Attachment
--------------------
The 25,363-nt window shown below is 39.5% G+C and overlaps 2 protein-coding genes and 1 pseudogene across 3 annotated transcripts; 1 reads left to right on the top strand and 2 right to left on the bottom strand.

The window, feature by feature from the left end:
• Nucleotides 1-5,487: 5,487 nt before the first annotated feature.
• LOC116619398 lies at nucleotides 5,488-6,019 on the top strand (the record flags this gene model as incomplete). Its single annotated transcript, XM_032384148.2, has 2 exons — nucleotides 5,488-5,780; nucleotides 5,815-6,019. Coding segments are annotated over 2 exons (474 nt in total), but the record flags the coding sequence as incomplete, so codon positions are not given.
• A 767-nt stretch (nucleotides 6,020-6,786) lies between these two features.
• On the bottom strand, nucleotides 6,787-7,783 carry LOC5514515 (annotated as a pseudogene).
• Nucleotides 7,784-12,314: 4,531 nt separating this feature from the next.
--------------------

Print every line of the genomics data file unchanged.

The 25,363-nt window shown below is 39.5% G+C and overlaps 2 protein-coding genes and 1 pseudogene across 3 annotated transcripts; 1 reads left to right on the top strand and 2 right to left on the bottom strand.

The window, feature by feature from the left end:
• Nucleotides 1-5,487: 5,487 nt before the first annotated feature.
• LOC116619398 lies at nucleotides 5,488-6,019 on the top strand (the record flags this gene model as incomplete). Its single annotated transcript, XM_032384148.2, has 2 exons — nucleotides 5,488-5,780; nucleotides 5,815-6,019. Coding segments are annotated over 2 exons (474 nt in total), but the record flags the coding sequence as incomplete, so codon positions are not given.
• A 767-nt stretch (nucleotides 6,020-6,786) lies between these two features.
• On the bottom strand, nucleotides 6,787-7,783 carry LOC5514515 (annotated as a pseudogene).
• Nucleotides 7,784-12,314: 4,531 nt separating this feature from the next.